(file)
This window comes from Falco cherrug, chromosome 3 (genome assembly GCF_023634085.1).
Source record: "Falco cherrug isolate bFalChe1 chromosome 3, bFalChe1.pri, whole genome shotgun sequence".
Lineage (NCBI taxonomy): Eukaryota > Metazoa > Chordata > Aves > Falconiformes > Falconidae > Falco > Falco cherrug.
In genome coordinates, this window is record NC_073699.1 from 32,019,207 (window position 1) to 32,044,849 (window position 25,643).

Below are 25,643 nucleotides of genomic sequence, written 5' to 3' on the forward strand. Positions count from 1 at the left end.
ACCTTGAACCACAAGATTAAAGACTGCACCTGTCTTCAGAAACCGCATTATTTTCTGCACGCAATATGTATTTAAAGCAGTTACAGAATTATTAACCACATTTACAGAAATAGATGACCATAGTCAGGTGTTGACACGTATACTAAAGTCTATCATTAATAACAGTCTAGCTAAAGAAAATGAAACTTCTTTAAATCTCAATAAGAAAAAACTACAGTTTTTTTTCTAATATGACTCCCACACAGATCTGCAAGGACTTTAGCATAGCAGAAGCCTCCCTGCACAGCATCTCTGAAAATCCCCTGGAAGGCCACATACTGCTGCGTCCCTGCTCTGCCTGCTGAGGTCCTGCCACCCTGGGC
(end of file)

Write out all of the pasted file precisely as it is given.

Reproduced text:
This window comes from Falco cherrug, chromosome 3 (genome assembly GCF_023634085.1).
Source record: "Falco cherrug isolate bFalChe1 chromosome 3, bFalChe1.pri, whole genome shotgun sequence".
Lineage (NCBI taxonomy): Eukaryota > Metazoa > Chordata > Aves > Falconiformes > Falconidae > Falco > Falco cherrug.
In genome coordinates, this window is record NC_073699.1 from 32,019,207 (window position 1) to 32,044,849 (window position 25,643).

Below are 25,643 nucleotides of genomic sequence, written 5' to 3' on the forward strand. Positions count from 1 at the left end.
ACCTTGAACCACAAGATTAAAGACTGCACCTGTCTTCAGAAACCGCATTATTTTCTGCACGCAATATGTATTTAAAGCAGTTACAGAATTATTAACCACATTTACAGAAATAGATGACCATAGTCAGGTGTTGACACGTATACTAAAGTCTATCATTAATAACAGTCTAGCTAAAGAAAATGAAACTTCTTTAAATCTCAATAAGAAAAAACTACAGTTTTTTTTCTAATATGACTCCCACACAGATCTGCAAGGACTTTAGCATAGCAGAAGCCTCCCTGCACAGCATCTCTGAAAATCCCCTGGAAGGCCACATACTGCTGCGTCCCTGCTCTGCCTGCTGAGGTCCTGCCACCCTGGGC